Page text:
When the detective walked in he told me that the nurse called DCF, as is required in all near drowning incidents, but that he would call them and tell them not to bother with a case. I was relieved but not convinced.

And what was happening at home? Were my kids ok? My parents texted and told me that they were all waiting in one bedroom while the crime scene detectives measured and examined my house. Crime scene detectives. A few days later my mom let it slip that the police officers were making nasty comments about us.

Crap. Were last night’s dishes still on the counter? If so would they think I was drinking today when I had one glass of wine last night and was just too tired to wash the glass?? Why did I wait to do the dishes??

FINALLY the doctor walked in. He examined baby girl and said all looked well but he’d be back in an hour. He was also nice. He said he knows accidents happen and we did the right thing, and she would be alright. I remember the doctor being nice to me and smiling. He patted baby girl on the head and told me that no, I wasn’t a monster.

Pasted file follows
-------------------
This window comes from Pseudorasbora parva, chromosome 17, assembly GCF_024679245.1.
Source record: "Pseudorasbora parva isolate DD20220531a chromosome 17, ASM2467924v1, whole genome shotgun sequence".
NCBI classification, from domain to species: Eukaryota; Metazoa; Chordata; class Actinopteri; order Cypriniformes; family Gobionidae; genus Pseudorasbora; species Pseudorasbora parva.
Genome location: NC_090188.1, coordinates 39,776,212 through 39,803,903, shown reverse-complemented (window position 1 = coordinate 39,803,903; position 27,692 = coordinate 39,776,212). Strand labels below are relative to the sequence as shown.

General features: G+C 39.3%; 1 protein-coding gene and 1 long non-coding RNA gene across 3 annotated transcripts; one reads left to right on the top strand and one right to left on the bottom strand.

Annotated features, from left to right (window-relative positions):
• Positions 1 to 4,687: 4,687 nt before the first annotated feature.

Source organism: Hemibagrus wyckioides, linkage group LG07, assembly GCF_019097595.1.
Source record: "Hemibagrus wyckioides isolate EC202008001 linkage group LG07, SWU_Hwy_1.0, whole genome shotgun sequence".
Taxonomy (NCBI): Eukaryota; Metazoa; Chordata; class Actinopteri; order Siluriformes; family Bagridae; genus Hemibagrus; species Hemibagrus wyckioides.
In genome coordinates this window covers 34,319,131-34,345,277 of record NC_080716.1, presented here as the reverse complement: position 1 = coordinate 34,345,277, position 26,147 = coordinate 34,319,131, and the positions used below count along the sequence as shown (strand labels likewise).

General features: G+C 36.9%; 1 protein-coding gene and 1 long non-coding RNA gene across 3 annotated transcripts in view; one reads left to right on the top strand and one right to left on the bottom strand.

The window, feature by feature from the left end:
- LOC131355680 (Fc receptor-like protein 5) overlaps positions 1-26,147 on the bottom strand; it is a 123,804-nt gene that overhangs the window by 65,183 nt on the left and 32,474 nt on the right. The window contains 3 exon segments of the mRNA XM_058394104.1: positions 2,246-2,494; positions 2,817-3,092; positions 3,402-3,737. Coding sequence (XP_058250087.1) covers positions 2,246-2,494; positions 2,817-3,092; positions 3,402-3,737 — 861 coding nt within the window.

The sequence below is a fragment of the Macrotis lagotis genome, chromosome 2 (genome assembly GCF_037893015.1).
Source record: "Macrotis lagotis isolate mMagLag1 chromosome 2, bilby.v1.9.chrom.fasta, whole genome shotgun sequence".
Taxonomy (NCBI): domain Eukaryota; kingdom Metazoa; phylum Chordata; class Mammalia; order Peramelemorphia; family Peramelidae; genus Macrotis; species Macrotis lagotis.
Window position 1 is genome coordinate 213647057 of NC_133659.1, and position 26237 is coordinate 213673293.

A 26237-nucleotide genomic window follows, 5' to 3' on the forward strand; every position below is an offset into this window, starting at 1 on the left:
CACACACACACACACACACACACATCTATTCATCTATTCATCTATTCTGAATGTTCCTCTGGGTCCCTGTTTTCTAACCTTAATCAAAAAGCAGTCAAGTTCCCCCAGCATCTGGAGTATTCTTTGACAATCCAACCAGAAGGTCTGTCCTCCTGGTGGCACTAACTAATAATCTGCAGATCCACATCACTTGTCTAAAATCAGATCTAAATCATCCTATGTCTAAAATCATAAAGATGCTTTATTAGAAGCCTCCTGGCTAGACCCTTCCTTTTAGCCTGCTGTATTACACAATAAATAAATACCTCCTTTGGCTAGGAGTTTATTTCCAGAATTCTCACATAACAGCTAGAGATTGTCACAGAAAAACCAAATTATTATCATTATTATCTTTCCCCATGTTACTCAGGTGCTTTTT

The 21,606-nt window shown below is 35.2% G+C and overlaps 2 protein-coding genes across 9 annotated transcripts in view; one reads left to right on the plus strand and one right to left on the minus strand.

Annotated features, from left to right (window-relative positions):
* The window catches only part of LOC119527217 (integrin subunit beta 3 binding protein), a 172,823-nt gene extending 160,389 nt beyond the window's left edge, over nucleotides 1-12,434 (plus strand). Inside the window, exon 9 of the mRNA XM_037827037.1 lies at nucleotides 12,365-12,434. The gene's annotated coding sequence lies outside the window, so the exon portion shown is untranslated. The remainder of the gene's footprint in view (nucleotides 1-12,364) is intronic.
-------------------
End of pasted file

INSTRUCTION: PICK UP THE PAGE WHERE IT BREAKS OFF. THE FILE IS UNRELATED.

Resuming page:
The detectives came back a bit later, right as the doctor was telling us we could leave as long as the police said we could. The detectives said they had been to the house and were confident this was an accident, and that based on their calculations baby girl had been unsupervised for approximately 16 seconds. 16 seconds from the time I climbed over the fence to the time I pulled her out. They promised me that they called DCF and there would not be any further investigation. We went home and I spent the night on the floor next to her crib, with my hand on her back. I didn’t sleep more than a few minutes here and there.

Two days later the lead detective called me to find out how baby girl was doing. He told me that he was closing the case and it was over.